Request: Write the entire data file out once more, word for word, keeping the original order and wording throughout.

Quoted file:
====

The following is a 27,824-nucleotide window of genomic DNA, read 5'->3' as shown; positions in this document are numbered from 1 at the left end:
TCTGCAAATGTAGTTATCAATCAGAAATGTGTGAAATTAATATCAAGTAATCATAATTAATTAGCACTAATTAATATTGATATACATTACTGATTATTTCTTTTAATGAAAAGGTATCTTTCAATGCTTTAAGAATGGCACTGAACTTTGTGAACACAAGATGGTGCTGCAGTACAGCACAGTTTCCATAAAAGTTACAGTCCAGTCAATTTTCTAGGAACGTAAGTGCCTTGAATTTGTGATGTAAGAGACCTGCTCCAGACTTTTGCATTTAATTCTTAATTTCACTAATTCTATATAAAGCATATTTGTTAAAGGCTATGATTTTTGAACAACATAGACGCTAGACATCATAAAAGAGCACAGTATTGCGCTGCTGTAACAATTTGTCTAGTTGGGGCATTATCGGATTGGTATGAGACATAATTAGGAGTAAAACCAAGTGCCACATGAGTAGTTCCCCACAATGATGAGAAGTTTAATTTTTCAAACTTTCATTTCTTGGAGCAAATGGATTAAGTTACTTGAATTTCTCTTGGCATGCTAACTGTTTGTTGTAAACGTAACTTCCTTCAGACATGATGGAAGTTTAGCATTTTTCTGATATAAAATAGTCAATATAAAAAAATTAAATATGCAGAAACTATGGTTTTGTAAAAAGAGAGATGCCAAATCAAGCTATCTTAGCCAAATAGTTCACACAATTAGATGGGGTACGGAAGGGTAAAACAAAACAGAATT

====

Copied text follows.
The following is a 27,824-nucleotide window of genomic DNA, read 5'->3' as shown; positions in this document are numbered from 1 at the left end:
TCTGCAAATGTAGTTATCAATCAGAAATGTGTGAAATTAATATCAAGTAATCATAATTAATTAGCACTAATTAATATTGATATACATTACTGATTATTTCTTTTAATGAAAAGGTATCTTTCAATGCTTTAAGAATGGCACTGAACTTTGTGAACACAAGATGGTGCTGCAGTACAGCACAGTTTCCATAAAAGTTACAGTCCAGTCAATTTTCTAGGAACGTAAGTGCCTTGAATTTGTGATGTAAGAGACCTGCTCCAGACTTTTGCATTTAATTCTTAATTTCACTAATTCTATATAAAGCATATTTGTTAAAGGCTATGATTTTTGAACAACATAGACGCTAGACATCATAAAAGAGCACAGTATTGCGCTGCTGTAACAATTTGTCTAGTTGGGGCATTATCGGATTGGTATGAGACATAATTAGGAGTAAAACCAAGTGCCACATGAGTAGTTCCCCACAATGATGAGAAGTTTAATTTTTCAAACTTTCATTTCTTGGAGCAAATGGATTAAGTTACTTGAATTTCTCTTGGCATGCTAACTGTTTGTTGTAAACGTAACTTCCTTCAGACATGATGGAAGTTTAGCATTTTTCTGATATAAAATAGTCAATATAAAAAAATTAAATATGCAGAAACTATGGTTTTGTAAAAAGAGAGATGCCAAATCAAGCTATCTTAGCCAAATAGTTCACACAATTAGATGGGGTACGGAAGGGTAAAACAAAACAGAATT